Autotile

Create tiled maps for an arbitrarily large world space from a simple interface, then add larger objects randomly with simple rules (eg. place trees but only on grass/dirt tiles).

example beach scene

Why

Creating maps by hand is labourious and annoying. Especially if you have a few different tilesets for various biomes that need to be placed the same way. A clear river running through an idyllic valley, a murky river through a swamp, a frozen river in the dead of winter – they all have the same tile pieces; centres, left turns, right turns, corners .. like a great jigsaw .. why place these things by hand when a machine can do it (even if it’s just to get you started!).

What

Autotile is intended to place various elements tile by tile on to map(s) from something that implements a simple interface. Including complex things with tiles that dove tail together & can vary in shape; rivers, waterfalls, cliffs, lava, roads / paths. As well as simple land tiles – snow where it is cold, sand on beaches & in deserts, grass, dirt etc. And larger logical objects composed of tiles themselves (eg. trees, rocks, houses & anything really).

For the later, placing larger logical objects, this uses & is designed to be used with my tile library which includes tooling to disect larger images in to smaller layered maps. For more info & a tool to create compatible ‘tobs’ please check that readme or see some of the examples under tobs. Tl;dr they’re essentially tiled TMX maps with some special properties.

How

Base Maps

Firstly we’d like to create the base maps. By ‘base’ I mean we want to place all of the landscape type tiles – land tiles like grass, snow, dirt, water, cliffs, lava, waterfalls etc.

In order to do this we supply something that satisfies the Outline interface (don’t panic, it’s pretty short).

// tell me how large the world map is 
Bounds() image.Rectangle

// tell me what the area is like at world co-ords (x, y)
At(x, y int) *Area

An Area just relates some basic info like

  • height at the given location
  • average temperature
  • whether the given point has water (sea, river, swamp), lava, road etc
  • a Land struct that tells us what tile(s) to place at this location
  • optional tags ([]string) to add to tiles sourced from this location

Nb. it’s recommended not to re-create a Land struct (or even Area if possible) each time At is called — we’ll be calling this function a lot & having it re-instantiate an object each time is probably more work than we want to do.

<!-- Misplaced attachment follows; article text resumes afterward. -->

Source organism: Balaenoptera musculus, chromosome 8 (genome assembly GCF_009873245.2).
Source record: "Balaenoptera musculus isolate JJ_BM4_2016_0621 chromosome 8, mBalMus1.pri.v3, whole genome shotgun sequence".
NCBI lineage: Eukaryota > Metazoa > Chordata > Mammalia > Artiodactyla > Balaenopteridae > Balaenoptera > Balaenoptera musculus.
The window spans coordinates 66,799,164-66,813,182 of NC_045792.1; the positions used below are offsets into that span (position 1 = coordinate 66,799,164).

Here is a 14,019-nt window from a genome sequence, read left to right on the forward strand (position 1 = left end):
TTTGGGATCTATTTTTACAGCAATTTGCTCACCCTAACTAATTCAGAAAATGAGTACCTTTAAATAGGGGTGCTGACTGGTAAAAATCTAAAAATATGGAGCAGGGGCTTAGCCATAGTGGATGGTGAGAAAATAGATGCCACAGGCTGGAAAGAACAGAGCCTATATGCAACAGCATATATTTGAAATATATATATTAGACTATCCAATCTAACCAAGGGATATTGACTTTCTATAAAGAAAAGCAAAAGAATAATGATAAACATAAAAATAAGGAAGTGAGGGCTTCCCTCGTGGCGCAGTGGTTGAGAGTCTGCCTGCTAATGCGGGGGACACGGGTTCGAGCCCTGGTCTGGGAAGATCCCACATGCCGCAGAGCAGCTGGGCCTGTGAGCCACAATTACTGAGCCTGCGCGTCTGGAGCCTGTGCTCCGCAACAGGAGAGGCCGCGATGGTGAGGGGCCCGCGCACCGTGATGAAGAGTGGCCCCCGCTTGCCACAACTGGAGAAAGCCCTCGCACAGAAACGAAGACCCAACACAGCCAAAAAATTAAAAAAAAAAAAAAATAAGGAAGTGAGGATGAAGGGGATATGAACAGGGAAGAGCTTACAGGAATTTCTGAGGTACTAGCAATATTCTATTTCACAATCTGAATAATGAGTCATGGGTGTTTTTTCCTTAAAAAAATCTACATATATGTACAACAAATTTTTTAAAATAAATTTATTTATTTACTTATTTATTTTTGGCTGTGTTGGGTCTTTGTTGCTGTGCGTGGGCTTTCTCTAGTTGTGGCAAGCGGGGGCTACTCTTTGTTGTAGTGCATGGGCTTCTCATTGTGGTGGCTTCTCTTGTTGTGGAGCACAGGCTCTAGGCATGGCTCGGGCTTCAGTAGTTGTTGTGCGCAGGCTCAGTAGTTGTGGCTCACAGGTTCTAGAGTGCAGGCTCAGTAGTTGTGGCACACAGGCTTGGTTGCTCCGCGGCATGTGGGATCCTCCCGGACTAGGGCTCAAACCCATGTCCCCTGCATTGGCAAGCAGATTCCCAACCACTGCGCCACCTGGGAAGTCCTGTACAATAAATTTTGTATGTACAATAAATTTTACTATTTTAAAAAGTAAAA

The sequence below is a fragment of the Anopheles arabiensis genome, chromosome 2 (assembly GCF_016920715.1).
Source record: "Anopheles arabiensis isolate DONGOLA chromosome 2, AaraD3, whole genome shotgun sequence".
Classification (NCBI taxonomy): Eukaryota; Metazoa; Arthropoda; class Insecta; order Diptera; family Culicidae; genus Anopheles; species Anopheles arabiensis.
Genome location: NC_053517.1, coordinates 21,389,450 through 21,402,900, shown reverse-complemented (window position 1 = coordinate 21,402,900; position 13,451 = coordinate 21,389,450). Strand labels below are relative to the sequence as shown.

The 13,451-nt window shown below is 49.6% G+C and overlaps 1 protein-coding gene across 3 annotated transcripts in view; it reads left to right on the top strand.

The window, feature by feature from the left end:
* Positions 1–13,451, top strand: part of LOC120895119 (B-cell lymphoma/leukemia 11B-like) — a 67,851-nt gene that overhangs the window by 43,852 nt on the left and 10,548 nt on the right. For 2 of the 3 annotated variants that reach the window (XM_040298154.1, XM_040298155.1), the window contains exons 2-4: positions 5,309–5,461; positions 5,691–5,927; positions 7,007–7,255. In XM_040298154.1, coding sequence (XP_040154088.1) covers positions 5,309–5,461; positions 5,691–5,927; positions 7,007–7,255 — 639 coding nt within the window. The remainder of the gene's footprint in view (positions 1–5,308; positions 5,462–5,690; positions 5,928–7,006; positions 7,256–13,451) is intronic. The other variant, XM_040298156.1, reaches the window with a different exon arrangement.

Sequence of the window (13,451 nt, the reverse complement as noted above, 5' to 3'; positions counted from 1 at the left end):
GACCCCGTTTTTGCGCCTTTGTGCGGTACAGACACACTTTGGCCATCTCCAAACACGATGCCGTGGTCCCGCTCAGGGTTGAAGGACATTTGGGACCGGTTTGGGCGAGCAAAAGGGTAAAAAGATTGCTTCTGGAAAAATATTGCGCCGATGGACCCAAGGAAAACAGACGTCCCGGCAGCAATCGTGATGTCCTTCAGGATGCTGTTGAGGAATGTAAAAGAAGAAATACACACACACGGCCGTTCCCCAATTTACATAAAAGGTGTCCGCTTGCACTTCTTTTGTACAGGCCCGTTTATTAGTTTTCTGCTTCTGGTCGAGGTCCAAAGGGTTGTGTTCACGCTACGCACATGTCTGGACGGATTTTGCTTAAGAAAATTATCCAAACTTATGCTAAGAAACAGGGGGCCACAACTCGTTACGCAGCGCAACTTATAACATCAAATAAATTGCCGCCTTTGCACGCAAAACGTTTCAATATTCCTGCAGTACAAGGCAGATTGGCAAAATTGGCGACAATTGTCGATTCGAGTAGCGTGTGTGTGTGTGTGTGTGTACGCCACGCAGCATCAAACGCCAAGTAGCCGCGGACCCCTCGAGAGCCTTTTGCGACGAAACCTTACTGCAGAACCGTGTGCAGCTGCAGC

Armed with this & some config information we can begin creating maps. Checkout the example.

Placing Objects

To place tile objects (again, see

  ldr := autotile.NewFileLoader("")
  bin := autotile.NewObjectBin(ldr)
  
  bin.Load(
    "trees",  // load a new group called "trees"
    0.4,      // we should place an item from the group "trees" 40% of the time
    []string{"tree.01.tmx", "shrub.01.tmx"}, // here are the trees that the Loader (above) knows how to load
    nil,
    []string{autotile.Dirt, autotile.Grass}, // items from group "trees" can be placed only on Dirt or Grass tiles
  )
  
  bin.Load(
     "",      // empty string represents the nil group; ie the chance we place nothing at all
     0.6,     // %60 chance we don't place any object on a given tile
     nil, 
     nil, 
     nil,
  )
  
  // where `m` is a MapOutline returned from CreateMaps and `at` is an autotiler from NewAutotiler()
  at.AddObjects(m, bin)

Again checkout the example for more details.

Notice a couple of things

  • the Loader here in an interface with one function that loads a TMX map given some string. The most trivial example is FileLoader (where the key is a file path) but of course you can supply your own loader that does whatever
  • we can control what tiles the bottom (lowest z-layer) of the object sits on with the last two args all and any which both take a list of tags ([]string)
  • these tags are added at map creation time & as mentioned before the user can stipulate their own (by setting on an Area struct)

Finally we can save out the resulting maps with a simple

	m.Tilemap.WriteFile("my-map.tmx")

It’s uh, recommended to not try to keep thousands of maps in memory at a time & to write the out ASAP.

The World

The intention then is to turn a high level world map (depicting rivers , sea, height information, temperature, rivers, sea etc) into an arbitrarily large number of fully tiled maps, each of them representing some (x,y) offset chunk of the world space with fairly minimal work on our part.

TODO

There’s more to come in this space — I’d like to handle creating interiors, cities & villages, cave systems etc. Feel free to push up PRs, requests, fixes etc.

Credits

The image(s) used here are taken from pokemon gen5 tilesets from deviantart and/or spriters resource. Some have been created from existing tiles where original pieces didn’t exist. I’ve added them as an example & a way to visually test code changes.

GitHub

View Github